Hey there, time traveller!
This article was published 16/8/2013 (1104 days ago), so information in it may no longer be current.
LAS VEGAS -- For decades, it was the U.S. government's Cold War-era secret that hid in plain sight, the 1,000-pound elephant in the Nevada desert that Washington continually denied -- "What test site?" -- and the rest of the country turned into a breeding ground for conspiracy theories.
Well, now it's official: Area 51 really does exist.
In newly declassified documents, the Central Intelligence Agency is acknowledging the existence of the mysterious war-test site in central Nevada that has spawned endless speculation about UFO landings and top-secret aliens. The site started as a testing ground for the infamous U-2 surveillance plane and went on to house other spy-versus-spy hardware.
On Thursday, George Washington University's National Security Archive released a copy of the CIA history of the U-2 spy plane program it had acquired through a public records request. The report officially places the site on a map of a remote detachment of Edwards Air Force Base on the Nevada Test and Training Range, about 144 km north of Las Vegas.
For all its intrigue, the 400-page report carries a rather pedestrian name: Central Intelligence Agency and Overhead Reconnaissance: The U-2 and Oxcart Programs, 1954-1974.
The lengthy report contains no reference to little green men from outer space.
"There is a section on the relationship between the U-2 program being responsible for UFO sightings," said National Security Archive senior fellow Jeffrey Richelson. "But if people are looking for sections on dead aliens and interspecies contact, they'll be disappointed. It's just not there."
The U-2 planes fly at an altitude of 60,000 feet, which during the 1950s, when Area 51 first gained its notoriety, was higher than any other plane operating, according to the new CIA documents. When people saw the unfamiliar aircraft, many became suspicious and believed the crafts were piloted by aliens, the documents said.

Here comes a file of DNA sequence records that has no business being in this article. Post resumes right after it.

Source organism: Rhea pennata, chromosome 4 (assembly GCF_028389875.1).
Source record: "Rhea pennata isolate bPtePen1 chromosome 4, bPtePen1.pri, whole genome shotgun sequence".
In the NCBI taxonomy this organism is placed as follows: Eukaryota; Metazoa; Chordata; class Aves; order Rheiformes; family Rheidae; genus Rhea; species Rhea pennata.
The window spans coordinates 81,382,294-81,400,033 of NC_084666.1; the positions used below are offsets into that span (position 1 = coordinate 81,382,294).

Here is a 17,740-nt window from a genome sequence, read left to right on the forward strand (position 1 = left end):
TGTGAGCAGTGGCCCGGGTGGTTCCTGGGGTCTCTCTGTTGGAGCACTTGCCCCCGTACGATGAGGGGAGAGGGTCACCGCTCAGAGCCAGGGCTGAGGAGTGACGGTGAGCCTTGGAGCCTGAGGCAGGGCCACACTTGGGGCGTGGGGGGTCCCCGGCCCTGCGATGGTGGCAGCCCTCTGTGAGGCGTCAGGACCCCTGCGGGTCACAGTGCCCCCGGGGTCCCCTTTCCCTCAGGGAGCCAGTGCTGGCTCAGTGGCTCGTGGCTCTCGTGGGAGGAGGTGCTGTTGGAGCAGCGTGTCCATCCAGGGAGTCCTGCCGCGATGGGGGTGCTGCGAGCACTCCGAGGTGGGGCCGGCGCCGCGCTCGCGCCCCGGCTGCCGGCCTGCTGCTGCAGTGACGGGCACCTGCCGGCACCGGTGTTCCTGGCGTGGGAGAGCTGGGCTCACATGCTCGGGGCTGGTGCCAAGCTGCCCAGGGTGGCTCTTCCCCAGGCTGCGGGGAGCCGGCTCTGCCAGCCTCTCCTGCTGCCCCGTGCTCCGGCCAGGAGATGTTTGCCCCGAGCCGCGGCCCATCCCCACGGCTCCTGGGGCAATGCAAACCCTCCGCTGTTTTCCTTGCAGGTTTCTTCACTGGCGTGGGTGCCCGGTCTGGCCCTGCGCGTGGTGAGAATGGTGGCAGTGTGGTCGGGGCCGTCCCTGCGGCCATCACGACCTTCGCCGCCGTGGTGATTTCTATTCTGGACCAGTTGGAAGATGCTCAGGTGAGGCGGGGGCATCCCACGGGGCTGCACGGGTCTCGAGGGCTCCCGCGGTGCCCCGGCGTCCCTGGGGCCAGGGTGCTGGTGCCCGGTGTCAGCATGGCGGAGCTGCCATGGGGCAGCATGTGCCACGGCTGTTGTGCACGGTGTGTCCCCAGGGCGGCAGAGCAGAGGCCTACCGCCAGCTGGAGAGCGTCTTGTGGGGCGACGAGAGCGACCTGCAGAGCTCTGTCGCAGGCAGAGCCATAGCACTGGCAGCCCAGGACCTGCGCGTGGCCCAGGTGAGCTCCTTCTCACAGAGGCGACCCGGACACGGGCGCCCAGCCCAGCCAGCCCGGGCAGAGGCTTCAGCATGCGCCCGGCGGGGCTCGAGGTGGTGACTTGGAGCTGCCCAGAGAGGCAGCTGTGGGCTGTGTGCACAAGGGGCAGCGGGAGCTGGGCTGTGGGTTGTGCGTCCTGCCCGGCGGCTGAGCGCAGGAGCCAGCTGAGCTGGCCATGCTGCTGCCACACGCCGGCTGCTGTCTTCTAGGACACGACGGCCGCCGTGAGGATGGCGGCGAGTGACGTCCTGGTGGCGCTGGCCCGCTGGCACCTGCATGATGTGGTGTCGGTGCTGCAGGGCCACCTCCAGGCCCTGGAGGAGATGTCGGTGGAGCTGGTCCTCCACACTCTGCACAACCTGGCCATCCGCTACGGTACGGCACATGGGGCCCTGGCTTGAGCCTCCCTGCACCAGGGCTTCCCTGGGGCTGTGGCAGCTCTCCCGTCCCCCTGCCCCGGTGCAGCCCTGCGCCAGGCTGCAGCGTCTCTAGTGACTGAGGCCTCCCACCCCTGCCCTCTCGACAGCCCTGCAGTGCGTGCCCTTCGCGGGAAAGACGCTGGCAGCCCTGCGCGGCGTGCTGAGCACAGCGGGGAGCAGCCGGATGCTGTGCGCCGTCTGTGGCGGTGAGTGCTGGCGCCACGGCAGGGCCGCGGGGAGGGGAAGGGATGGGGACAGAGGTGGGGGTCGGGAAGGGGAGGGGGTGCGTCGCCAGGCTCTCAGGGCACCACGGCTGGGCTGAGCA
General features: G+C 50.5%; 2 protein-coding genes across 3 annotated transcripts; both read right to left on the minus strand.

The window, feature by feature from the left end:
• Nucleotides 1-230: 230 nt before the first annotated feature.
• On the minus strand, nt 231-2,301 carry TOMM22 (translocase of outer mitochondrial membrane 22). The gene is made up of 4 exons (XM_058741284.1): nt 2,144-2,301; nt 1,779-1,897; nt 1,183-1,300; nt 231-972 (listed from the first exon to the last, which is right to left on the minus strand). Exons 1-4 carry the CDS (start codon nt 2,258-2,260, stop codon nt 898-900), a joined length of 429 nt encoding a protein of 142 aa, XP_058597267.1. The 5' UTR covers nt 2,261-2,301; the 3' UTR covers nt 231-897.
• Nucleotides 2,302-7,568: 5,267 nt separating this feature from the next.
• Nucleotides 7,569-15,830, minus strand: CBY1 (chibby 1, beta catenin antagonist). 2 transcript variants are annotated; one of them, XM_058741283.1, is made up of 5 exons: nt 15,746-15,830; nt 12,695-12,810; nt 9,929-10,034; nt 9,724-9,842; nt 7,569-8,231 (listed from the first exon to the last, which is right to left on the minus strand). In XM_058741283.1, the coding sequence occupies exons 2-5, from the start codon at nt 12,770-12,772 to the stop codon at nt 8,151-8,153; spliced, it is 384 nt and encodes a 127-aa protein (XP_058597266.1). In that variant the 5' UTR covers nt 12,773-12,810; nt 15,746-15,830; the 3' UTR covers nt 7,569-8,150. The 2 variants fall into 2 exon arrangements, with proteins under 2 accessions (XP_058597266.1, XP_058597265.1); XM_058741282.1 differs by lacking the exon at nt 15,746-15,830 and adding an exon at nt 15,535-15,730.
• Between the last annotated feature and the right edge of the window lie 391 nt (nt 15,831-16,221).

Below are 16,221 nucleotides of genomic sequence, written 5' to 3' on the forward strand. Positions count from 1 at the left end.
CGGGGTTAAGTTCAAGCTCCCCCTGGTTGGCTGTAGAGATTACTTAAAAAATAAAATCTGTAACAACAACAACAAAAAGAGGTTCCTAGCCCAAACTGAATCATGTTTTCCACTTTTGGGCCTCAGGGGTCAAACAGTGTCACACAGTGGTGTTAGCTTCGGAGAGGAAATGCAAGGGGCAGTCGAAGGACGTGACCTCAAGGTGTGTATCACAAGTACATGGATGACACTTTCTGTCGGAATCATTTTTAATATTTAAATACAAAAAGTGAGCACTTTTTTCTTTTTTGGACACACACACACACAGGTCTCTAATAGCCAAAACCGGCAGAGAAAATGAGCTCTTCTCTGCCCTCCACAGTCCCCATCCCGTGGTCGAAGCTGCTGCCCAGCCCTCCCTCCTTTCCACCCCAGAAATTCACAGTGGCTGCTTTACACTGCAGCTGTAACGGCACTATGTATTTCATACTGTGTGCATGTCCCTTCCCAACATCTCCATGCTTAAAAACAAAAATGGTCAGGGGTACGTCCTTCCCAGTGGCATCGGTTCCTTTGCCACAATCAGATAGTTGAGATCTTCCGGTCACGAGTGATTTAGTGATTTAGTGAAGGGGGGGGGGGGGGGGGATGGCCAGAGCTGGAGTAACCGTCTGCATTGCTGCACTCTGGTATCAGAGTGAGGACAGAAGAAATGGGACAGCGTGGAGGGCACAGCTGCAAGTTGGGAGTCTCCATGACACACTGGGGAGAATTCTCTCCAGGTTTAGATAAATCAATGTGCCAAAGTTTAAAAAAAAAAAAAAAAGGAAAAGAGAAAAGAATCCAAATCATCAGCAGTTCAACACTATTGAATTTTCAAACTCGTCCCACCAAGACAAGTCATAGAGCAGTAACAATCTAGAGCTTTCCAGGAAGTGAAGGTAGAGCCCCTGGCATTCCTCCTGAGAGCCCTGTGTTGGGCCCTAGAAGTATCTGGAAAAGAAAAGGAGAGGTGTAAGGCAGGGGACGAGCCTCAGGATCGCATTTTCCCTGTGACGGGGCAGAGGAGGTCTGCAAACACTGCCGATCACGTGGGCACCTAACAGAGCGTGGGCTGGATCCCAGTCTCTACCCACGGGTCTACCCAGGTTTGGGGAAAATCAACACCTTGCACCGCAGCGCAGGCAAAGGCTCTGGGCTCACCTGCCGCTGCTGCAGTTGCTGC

Richelson's quest for answers goes back years. He first reviewed the CIA's history of the site in 2002 but found all mention of Area 51 apparently redacted. Three years later, he requested another version of the original 1992 report.
Last month he got his reply: a new copy of the report with all mentions of Area 51 restored.
Parts of the report read like a John le Carre thriller, detailing the first time CIA project director Richard Bissell and Air Force Col. Osmund Ritlandt spotted a possible site for their secret program, then an old airstrip next to a salt flat named Groom Lake.
They viewed it from a small Beechcraft plane piloted by Tony LeVier, Lockheed's chief test pilot. And they liked what they saw.
The CIA report says the group agreed that the location "would make an ideal site for testing the U-2 and training its pilots." The lightweight spy plane was being built by Lockheed at its top-secret "Skunk Works" plant in Burbank, Calif.
President Dwight Eisenhower later approved the addition of the strip of wasteland, known by its map designation as Area 51, to the Nevada Test site, according to the document.
-- The Los Angeles Times